Oh, and two more:

  • collect emails as you go so you can reach out to readers from time to time, and
  • don’t forget to explore other sites – those I’ve categorized as ‘reading websites’ and ‘reading forums’. For example, IndieBound, IndieBrag and IndiesUnlimited are a mix of book sites and retailers. Pixel of Ink offers free and bargain books. Mumsnet and the Yummy Mummy Club are parent sites with books sections. Wattpad allows you to present chapters for reader comment, you can even serialize your book and test it out. Book Daily offers free book samples so that readers can do the equivalent of reading the first few pages of a book. Some of these sites may be suitable for guest posts, to engage with readers or as a marketplace for your books.

Whether you’re a reader or author, your opinion is important. Please let me know what you think of how social readers are changing the reading landscape.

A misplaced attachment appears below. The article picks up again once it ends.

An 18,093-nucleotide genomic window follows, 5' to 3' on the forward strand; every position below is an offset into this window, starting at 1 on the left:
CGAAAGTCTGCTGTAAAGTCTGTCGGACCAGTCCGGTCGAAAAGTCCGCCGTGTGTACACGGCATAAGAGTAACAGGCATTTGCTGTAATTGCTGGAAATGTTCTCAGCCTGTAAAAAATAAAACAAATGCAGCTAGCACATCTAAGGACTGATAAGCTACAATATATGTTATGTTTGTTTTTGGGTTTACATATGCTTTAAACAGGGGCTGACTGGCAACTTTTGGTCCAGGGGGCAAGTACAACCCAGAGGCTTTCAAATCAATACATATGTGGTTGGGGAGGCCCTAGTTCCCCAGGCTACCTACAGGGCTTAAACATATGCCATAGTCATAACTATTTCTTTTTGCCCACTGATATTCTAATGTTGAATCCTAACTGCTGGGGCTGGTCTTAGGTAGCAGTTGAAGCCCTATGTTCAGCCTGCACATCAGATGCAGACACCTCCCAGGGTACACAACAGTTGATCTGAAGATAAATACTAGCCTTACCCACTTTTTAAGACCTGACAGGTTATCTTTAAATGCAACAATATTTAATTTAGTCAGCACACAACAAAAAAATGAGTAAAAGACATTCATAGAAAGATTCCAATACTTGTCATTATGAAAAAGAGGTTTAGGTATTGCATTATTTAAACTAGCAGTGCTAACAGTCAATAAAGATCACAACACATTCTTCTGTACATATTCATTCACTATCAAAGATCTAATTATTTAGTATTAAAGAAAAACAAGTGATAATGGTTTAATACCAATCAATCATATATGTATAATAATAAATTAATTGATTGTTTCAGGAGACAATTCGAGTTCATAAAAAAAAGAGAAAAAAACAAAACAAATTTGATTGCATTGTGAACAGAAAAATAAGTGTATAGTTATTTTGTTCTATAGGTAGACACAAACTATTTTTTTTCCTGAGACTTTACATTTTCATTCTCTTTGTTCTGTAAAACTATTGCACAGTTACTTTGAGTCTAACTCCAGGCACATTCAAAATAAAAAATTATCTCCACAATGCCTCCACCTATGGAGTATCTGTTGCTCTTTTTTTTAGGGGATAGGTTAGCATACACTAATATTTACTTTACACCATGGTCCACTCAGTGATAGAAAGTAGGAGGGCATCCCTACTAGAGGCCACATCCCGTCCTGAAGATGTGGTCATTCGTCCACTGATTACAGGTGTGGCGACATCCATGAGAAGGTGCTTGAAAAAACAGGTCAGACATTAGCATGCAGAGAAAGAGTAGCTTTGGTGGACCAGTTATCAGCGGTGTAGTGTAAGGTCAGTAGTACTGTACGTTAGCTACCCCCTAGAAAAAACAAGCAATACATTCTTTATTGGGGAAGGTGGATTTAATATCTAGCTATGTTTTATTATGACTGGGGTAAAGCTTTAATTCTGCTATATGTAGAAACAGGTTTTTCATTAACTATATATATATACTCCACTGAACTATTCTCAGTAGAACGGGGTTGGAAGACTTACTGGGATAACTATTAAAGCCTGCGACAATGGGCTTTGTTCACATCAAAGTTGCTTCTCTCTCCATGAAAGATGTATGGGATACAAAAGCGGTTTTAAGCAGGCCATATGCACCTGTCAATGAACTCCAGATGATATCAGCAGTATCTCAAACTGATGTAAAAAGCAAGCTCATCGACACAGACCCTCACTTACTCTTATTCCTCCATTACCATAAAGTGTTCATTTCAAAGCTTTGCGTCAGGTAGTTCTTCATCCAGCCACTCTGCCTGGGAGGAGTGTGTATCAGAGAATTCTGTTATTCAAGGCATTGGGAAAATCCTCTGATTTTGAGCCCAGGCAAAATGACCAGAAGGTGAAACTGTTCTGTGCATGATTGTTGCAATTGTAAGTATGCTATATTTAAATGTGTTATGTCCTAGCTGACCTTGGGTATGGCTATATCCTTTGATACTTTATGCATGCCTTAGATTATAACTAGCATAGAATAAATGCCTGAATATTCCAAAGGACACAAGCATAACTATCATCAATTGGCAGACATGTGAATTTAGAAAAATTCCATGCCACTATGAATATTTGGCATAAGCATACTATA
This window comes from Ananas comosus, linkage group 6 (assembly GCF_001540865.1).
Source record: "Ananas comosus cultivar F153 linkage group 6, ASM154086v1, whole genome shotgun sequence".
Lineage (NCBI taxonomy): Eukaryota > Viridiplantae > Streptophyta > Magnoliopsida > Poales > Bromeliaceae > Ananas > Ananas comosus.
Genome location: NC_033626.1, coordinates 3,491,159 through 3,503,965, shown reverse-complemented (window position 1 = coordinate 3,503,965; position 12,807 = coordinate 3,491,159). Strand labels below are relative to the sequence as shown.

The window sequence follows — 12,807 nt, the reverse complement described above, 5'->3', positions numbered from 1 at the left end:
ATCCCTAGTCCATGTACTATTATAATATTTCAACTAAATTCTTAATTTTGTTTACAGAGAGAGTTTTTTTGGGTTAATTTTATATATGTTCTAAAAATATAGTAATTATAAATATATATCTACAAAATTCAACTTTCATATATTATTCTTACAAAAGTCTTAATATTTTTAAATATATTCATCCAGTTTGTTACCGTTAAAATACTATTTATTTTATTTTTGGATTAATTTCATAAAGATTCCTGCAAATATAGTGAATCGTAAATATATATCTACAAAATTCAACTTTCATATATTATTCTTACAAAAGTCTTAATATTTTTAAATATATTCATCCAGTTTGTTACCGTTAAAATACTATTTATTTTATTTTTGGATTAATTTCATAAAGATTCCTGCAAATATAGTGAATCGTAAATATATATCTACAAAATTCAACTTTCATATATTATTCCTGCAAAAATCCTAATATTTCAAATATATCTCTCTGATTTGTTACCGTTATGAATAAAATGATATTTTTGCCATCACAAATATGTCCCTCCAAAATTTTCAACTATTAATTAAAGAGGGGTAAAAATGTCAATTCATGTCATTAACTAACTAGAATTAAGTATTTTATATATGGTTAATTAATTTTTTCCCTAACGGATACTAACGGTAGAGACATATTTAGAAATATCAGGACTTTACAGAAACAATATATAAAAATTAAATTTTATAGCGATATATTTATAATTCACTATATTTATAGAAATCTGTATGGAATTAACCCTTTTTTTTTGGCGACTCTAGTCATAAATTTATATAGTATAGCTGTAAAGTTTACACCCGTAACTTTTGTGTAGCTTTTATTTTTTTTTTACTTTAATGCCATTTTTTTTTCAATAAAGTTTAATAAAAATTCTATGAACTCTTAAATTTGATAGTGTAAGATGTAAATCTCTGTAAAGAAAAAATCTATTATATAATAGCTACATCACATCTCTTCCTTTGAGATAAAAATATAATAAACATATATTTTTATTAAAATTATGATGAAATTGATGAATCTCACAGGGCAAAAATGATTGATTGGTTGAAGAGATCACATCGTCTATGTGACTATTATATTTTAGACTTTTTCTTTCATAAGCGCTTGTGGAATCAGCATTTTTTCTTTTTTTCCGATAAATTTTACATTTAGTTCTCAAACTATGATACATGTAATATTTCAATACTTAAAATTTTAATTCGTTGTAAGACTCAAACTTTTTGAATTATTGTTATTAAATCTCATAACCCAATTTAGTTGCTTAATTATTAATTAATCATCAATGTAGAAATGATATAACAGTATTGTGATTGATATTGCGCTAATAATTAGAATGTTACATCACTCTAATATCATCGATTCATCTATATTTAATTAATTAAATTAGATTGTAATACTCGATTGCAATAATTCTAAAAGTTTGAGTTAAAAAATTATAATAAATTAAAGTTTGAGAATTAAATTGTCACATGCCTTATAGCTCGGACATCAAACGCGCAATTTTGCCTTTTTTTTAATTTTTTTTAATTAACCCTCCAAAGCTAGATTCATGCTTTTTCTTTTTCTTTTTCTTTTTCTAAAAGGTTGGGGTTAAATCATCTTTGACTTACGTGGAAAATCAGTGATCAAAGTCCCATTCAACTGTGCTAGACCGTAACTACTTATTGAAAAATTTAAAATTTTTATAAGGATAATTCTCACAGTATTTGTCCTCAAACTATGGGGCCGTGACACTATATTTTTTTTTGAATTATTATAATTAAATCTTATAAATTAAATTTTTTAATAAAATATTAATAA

M.K. Tod writes historical fiction and blogs about all aspects of the genre at A Writer of History. Her latest novel, LIES TOLD IN SILENCE is set in WWI France and is available in paperback from Amazon and in e-book formats from AmazonNookKoboGoogle Play and iTunes. Mary can be contacted on Facebook, Twitter and Goodreads.

Selling Historical Fiction – Part III

Turns out understanding the dynamics of selling historical fiction is full of complexities. In an earlier diagram I attempted to present a dichotomy between traditional publishing and self-publishing. However, we all know that our world is muddier than that. Ruth Hull Chatlien reminded me that many writers work with small publishers to bring their works to market. Tony Riches mentioned the need for a hybrid approach to reach international markets. And, of course, the roles of traditionally published authors are changing too.

As with my other posts, the following diagrams are works-in-process. In tomorrow’s post I’ve attempted some preliminary advice.